Book Review: Lullabies for Little Criminals

lullabies for little criminals

Lullabies for Little Criminals by Heather O’Neill, 2006, is a portrait of childhood on the streets. And yes, it made me cry (as if a book’s propensity to make one cry is the judge of its merit. …but alas I love the visceral expulsion of tears).

Everything that happens in Lullabies is completely illegal. And yet completely understandable. And tragic. It opens up your sympathy for humanity on the margins, humanity stuck in the destruction of poverty and drug addiction. And it makes you yearn to save another little child from this life. I can’t imagine anyone reading this book and not becoming a better person afterwards, even though it is lurid and graphic and uncomfortable. Because it has a firm sense of beauty and justice encased in a world of green and sin.

The flower blooms in the mud kind-of-thing.

You meet a little girl, Baby, entranced by beauty in objects, in her filthy neighbourhood and in people—but only beauty of the twisted or surreal type. She has a sense of place, Old Montreal and its red light district, and she has a core idea: that of being a child. It’s the iconic portrait of a child afraid of the wrong things, not afraid of the wrong things, unable to care for herself. She bears that lack of logic of a child, the ability of children to love children, of children to love unloveable adults and simply not know better. She parents her own drug-addicted father, Jules, and makes friends with the neighbourhood rif-raf. Then she has the experience of being cared for by two foster moms, and enjoys the security of it. But wrenched between that life and the life of her father, she eventually falls into childhood prostitution. When she’s 13, her father finally decides to send her to live with a cousin in Val De Loups. Which is supposed to be a happy ending.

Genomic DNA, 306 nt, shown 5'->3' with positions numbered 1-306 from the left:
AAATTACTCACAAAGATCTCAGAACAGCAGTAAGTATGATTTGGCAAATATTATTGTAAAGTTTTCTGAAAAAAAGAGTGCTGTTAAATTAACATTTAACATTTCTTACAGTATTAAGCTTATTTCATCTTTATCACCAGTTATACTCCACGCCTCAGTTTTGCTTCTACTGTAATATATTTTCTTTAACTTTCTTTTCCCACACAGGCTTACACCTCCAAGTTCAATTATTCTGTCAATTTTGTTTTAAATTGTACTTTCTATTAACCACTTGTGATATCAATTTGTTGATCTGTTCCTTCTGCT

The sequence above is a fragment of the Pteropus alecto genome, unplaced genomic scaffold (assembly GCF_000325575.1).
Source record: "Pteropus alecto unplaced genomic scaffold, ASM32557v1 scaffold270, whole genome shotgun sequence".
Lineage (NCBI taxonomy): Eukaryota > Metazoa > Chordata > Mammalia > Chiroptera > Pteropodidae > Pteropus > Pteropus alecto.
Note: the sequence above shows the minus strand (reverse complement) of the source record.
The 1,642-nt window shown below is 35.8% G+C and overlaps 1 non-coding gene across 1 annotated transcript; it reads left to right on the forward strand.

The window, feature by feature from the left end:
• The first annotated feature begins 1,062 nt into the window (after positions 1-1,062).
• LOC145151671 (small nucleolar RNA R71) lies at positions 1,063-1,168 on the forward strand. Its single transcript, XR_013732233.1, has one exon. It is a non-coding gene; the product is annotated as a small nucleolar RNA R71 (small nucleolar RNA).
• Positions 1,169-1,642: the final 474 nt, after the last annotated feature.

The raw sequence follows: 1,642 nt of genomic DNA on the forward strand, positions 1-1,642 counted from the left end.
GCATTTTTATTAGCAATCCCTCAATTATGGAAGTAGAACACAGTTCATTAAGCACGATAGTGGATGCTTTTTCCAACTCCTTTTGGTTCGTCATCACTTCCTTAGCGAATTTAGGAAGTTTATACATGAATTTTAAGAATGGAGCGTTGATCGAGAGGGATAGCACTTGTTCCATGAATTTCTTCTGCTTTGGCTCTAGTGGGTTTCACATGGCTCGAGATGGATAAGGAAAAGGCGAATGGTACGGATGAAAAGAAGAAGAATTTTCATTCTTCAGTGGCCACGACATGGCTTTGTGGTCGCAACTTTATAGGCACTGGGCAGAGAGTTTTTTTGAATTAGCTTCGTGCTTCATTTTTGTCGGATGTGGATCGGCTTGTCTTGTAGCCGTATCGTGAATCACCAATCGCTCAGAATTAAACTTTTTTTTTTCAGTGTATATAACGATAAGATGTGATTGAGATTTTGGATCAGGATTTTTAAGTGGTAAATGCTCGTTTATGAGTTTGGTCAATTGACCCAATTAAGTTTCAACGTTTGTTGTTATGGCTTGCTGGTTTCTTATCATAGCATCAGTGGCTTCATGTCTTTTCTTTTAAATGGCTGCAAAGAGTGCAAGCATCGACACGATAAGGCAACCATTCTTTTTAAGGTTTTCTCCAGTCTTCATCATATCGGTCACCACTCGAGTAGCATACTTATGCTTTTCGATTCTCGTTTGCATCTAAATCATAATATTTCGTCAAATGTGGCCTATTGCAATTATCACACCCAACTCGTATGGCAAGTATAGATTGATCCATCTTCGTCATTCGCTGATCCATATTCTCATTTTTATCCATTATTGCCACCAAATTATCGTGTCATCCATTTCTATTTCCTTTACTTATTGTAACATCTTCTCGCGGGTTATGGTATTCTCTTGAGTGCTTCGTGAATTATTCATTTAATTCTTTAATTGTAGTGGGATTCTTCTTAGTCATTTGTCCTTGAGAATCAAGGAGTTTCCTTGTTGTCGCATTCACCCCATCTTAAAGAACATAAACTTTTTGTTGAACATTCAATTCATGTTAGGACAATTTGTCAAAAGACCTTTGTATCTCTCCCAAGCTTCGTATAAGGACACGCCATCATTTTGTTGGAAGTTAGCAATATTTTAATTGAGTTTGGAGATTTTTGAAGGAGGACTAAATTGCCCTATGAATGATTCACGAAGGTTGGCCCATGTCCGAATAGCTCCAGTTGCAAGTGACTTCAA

The last chapter is dense. Packed with feeling. It masterfully combines all the emotional elements, the loss, the confusion, the pain of the the entire novel and wraps them up by resolving them—her longing for a mother, to be loved by her father, to know the truth of her mother’s death.  These basic themes strike a deep chord with your most secret longings and identity.

Lullabies also offers a perfect recreation of a child’s voice and a child’s perspective, awakening compassion, nostalgia and sentimentality as well as outrage at the injustice of generational drug addiction. You spend the entire book longing for her to be rescued and cared for. And even though the book is very sad, it’s not so sad that you don’t want to read it. It’s sad in a beautiful way.

At one point in the narrative, Baby gets piercingly close to making the right decision and putting her own path on the right way. But circumstances turn around and she quickly goes into tailspin. It’s tragic. The only way for her to finally get out is through sheer luck, and then the rescue by her father, even though he barely can take care of himself. And so the core of the book is that childhood longing to be cared for, to be safe, to be wanted and loved. It’s so basic and human and naked. (And it doesn’t fail to remind me of the beauty of the gospel — a full and complete acceptance and provision that is too good to be true, unearned, unmerited, unbelievable.)

Better than the last two memoirs that I read, Lullabies  sheds light on more than a soul; it sheds light on universal truth. Brain on Fire and Wild were good, but this is great, much like The Glass Castle is great. It’s that plight of the child. It’s not the plight of the young adult trying to find herself, but the plight of the child who is powerless and weak and subject to the forces of chance and to the will of the adults around it.

What a way to make sense of the world.


, ,